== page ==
‘We Must Honor These Heroes’: Flight 93 Memorial Chapel Celebrates September 11 Anniversary | New
SHANKSVILLE, Pa .– Every Wednesday for over 12 years, Paul Angert has brought a trailer, tractor, push mower and grass trimmer to the Flight 93 Memorial Chapel located just 5 miles southwest of the National Memorial flight 93.
The Davidsville native cuts the grass and maintains the area around the chapel which was built to honor the 40 passengers and crew of Flight 93 who were killed on September 11, 2001.
He said it was the least he could do to preserve what was once an abandoned Lutheran church before the late Reverend Alphonse Masherino turned it into a building that now houses many artifacts and memorabilia.
“I got to know Father Al very well and I don’t want to see the chapel close,” Angert said. “I think if I can devote a full day a week to trying to run the chapel, that’s what I want to do. I wake up at 5 a.m. and don’t leave here until nightfall. There is a lot of work to be done here to maintain the chapel and grounds.
On Saturday morning starting at 10:03 a.m., as the plane crashed near Shanksville, the chapel hosted the 20th anniversary ceremony to commemorate the lives lost.
The event featured a thunder bell ringing for each of the 40 heroes, a chapel story by volunteer Carol Love, and various musical selections by special attendees Paul Ritchey, Danny Conner and the North Star children.
A memorial service was also hosted by ABP Ramzi Musallam as well as guest speaker Leanna Klotz Slater, from Somerset County and longtime United Airlines pilot.
Connie Hay, the chapel’s oldest and longest-serving volunteer, said honoring the dead was more important than ever and highlighted how the chapel, which is completely strapped for donations, has become .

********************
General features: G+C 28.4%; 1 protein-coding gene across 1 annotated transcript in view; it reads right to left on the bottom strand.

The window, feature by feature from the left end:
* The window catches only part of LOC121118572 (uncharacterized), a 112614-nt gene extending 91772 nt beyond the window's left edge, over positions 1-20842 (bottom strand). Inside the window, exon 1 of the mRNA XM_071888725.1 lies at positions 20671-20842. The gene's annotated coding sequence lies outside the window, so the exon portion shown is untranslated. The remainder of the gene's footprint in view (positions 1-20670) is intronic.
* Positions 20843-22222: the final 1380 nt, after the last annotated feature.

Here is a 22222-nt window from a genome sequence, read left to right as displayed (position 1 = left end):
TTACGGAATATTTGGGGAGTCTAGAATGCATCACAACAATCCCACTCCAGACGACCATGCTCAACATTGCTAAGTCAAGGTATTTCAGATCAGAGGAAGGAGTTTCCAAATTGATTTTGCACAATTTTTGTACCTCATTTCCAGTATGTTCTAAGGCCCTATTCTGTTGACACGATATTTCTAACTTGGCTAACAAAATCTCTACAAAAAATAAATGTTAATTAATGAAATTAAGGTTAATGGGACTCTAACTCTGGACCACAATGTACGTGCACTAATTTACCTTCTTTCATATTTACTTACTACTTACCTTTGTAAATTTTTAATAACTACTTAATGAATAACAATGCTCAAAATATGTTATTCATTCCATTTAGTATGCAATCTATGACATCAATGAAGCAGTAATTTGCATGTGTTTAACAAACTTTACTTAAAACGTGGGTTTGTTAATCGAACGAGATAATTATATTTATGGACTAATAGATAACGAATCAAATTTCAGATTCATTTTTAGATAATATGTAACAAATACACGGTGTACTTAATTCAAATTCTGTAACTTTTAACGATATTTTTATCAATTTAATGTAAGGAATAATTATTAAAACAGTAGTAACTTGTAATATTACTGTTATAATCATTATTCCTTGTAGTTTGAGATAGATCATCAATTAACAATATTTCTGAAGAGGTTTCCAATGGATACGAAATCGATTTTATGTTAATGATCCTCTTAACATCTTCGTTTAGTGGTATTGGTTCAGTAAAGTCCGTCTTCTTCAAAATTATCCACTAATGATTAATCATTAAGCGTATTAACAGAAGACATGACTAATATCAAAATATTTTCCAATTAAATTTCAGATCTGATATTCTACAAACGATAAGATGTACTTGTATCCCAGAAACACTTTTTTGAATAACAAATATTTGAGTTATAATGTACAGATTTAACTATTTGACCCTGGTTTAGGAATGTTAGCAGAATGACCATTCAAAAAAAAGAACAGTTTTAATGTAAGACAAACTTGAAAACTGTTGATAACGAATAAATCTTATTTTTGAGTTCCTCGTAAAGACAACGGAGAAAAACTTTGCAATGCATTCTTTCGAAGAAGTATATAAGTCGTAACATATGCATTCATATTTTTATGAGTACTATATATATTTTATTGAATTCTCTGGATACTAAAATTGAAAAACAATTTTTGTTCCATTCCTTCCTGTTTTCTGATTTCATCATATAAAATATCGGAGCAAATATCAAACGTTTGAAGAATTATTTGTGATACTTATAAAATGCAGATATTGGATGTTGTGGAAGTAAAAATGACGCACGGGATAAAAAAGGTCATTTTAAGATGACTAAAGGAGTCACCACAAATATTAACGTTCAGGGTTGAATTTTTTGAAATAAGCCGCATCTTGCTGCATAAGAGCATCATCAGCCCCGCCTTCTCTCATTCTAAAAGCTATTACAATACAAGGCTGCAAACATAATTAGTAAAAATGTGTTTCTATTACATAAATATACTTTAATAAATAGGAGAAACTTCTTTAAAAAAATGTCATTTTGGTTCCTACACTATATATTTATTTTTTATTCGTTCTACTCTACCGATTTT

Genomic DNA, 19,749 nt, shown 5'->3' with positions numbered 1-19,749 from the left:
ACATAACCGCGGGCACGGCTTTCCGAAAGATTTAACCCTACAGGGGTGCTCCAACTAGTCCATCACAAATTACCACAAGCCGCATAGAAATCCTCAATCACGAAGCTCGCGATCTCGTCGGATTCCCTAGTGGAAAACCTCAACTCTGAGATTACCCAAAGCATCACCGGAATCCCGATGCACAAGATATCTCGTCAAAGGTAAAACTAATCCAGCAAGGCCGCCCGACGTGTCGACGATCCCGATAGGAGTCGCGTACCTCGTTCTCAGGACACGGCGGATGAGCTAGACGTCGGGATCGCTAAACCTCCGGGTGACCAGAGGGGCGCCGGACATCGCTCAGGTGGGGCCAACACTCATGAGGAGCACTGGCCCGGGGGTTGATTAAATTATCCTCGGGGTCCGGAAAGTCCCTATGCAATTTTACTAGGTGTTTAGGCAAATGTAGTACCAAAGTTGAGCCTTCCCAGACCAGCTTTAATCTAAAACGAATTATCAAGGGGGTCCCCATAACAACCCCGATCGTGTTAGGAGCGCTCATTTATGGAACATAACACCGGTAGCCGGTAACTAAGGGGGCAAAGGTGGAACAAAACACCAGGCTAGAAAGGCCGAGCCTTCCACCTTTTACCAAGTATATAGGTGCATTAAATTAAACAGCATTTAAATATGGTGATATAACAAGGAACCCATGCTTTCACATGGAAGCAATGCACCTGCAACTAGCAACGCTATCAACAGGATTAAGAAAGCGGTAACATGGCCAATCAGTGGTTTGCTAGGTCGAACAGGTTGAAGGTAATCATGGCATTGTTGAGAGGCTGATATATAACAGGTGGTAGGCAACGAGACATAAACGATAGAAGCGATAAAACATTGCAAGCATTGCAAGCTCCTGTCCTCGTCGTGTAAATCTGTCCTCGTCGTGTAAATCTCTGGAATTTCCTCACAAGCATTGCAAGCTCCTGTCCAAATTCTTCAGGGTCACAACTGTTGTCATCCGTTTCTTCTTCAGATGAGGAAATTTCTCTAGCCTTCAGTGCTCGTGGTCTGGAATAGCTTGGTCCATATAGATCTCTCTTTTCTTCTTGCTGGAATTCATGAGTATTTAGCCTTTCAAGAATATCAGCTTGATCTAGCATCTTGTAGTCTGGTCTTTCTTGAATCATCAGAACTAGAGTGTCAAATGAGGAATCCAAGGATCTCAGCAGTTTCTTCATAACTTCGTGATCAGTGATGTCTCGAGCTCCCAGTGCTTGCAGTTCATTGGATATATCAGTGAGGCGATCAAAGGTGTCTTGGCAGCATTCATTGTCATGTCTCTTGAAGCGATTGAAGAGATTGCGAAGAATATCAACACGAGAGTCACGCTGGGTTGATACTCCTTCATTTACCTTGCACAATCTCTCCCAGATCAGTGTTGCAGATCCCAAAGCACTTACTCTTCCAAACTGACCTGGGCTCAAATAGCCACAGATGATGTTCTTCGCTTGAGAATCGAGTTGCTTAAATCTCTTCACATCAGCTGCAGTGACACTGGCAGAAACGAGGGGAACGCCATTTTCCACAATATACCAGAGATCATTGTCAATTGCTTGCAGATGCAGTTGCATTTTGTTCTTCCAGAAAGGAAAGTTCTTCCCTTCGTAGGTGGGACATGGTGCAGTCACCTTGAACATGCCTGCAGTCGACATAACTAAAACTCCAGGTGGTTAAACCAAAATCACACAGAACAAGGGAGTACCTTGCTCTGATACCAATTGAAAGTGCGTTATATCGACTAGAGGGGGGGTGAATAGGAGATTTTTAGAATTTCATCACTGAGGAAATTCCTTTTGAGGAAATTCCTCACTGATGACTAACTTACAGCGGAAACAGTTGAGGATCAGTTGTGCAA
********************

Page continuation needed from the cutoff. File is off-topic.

“We should never forget,” said Hay, a resident of Jennerstown. “We must honor these heroes. Today is about them.
“For 20 years, these have only been donations. It’s pretty cool. It’s the kindness of people in the community and everywhere else. Sometimes it is beyond you. “
Each passenger and crew member is commemorated in a private room at the back of the chapel where candles and full page descriptions of their lives and personalities are displayed.
Outside the room, however, are various artifacts donated by the families of the heroes and other items donated to the chapel by people around the world.
A crowd of over 60 gathered in the main chapel hall to hear Slater talk about how the 9/11 tragedy changed his life after growing up about 10 minutes from the site.
“It’s very, very important. It is my honor, ”Slater said of the opportunity to return to his hometown and speak at the anniversary at the chapel. “It’s been a tough 20 years. I should have gone a long time ago, but it’s just a very difficult situation. I regularly go to memorials and the chapel here, but it is an honor to come back to my hometown.
The event has attracted many people who traditionally travel to Shanksville on the anniversary to pay their respects.
One such person is Cathi Rhodes, who was one of several hundred who attended Shanksville’s 2002 Independence Day celebration where she participated in the town’s “living flag” demonstration.
Rhodes, from Greensburg, remembers how powerful it was whenever her band marching in the Independence Day parade sang and felt the sheer thrill she felt.
This is one of the many reasons Rhodes, who is now a tour guide for the memorial, feels attached to the heroes of Flight 93.
“I just have a connection, one way or another,” Rhodes said. “It’s important for me as an American to know these 40 people and what they did. It’s just very touching for me.
With as much support as the chapel receives, it will continue to be a tribute to all those who lost everything on that fateful day.
Hay said she knows what 9/11 means in a much broader sense for all Americans and how crucial it is to always remember it.
“I think it’s just wonderful that everyone is stopping what they’re doing and taking a day to honor these men and women who were good Americans,” said Hay. “They didn’t care if you were black or white. They didn’t care what your religion was, whether you were male or female, Democrat or Republican. They got together and they took action.